Unless of course the violator received a license by virtue of the prior nonexclusive license to the University mentioned in the addendum. Could that happen? Nope. The university uses its license only to authorize a particular set of uses. You can read them at the DASH Terms of Use page (see the “Open Access Policy Articles” section). They do not include plagiarism as a permitted use, or any illegal uses. (Is it even necessary to point that out?) The university also grants the authors themselves the ability to exercise rights in their article. But if someone explicitly received and exercised rights from a rights-holding author, it’s hard to see how that’s an illegal use.

    More fundamentally, however, there’s a basic premise that underlies this talk of publishers requiring exclusive rights in order to weed out and prosecute plagiarism, namely, that publishers would not be able to do so if they didn’t acquire exhaustive exclusive rights. But there’s no legal basis to such a premise that I can imagine.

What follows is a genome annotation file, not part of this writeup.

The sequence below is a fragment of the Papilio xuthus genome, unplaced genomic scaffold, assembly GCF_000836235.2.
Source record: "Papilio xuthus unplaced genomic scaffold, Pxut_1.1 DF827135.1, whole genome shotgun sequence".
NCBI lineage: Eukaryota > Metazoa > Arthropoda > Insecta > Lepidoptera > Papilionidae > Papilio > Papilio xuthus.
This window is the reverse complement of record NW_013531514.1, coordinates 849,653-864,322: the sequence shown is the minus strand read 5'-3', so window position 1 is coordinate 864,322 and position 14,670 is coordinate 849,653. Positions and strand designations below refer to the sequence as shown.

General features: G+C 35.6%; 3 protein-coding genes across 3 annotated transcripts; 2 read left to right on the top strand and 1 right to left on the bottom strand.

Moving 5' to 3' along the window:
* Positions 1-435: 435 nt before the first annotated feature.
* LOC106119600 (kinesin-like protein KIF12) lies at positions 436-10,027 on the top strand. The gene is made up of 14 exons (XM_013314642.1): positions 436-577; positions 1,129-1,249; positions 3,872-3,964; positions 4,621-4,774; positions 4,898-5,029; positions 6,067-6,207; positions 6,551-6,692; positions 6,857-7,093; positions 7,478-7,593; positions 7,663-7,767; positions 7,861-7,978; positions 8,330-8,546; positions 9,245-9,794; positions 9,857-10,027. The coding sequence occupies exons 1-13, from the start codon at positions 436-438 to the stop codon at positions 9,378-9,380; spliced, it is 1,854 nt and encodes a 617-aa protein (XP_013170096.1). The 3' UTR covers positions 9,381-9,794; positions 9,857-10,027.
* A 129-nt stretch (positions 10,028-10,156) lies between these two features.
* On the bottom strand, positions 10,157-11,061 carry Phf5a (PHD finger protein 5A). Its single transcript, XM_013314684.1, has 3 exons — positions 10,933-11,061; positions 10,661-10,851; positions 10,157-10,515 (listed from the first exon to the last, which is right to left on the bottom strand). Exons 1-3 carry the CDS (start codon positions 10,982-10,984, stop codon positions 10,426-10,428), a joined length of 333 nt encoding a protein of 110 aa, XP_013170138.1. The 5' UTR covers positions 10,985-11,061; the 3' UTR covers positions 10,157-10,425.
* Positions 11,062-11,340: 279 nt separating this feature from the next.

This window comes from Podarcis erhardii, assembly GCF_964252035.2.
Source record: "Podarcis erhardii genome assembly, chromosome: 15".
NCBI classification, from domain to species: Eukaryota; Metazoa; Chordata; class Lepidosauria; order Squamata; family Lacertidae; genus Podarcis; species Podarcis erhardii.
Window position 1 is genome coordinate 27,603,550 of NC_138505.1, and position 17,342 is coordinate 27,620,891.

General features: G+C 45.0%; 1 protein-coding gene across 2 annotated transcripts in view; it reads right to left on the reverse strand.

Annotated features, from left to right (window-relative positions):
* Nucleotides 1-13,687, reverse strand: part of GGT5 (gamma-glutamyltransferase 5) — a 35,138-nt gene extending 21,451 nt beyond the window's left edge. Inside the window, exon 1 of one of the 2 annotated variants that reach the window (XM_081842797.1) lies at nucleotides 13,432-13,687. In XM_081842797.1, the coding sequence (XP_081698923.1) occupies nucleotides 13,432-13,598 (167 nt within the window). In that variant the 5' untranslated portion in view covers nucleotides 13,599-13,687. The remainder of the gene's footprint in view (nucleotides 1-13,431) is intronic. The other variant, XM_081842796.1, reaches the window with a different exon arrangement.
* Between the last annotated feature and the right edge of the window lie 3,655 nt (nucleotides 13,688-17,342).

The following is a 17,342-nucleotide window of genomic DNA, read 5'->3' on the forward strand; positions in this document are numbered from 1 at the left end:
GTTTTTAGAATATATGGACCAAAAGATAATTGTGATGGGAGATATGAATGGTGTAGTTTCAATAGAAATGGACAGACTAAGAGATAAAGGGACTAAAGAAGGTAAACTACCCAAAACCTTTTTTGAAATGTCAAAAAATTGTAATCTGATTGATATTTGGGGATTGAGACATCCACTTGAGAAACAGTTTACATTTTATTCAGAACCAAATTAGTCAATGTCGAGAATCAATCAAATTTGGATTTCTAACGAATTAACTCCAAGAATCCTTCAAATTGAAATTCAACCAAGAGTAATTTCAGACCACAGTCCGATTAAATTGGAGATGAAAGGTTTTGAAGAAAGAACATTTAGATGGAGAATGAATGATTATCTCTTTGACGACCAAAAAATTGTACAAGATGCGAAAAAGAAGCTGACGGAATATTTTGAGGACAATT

Plagiarism per se is not a rights matter at all, but a violation of the professional conduct expected of scholars. Pursuing plagiarists is a matter of calling their behavior out for what it is, with the concomitant professional opprobrium and dishonor that such behavior deserves. Publishers should feel free to help with that social process; they don’t need any rights to do so.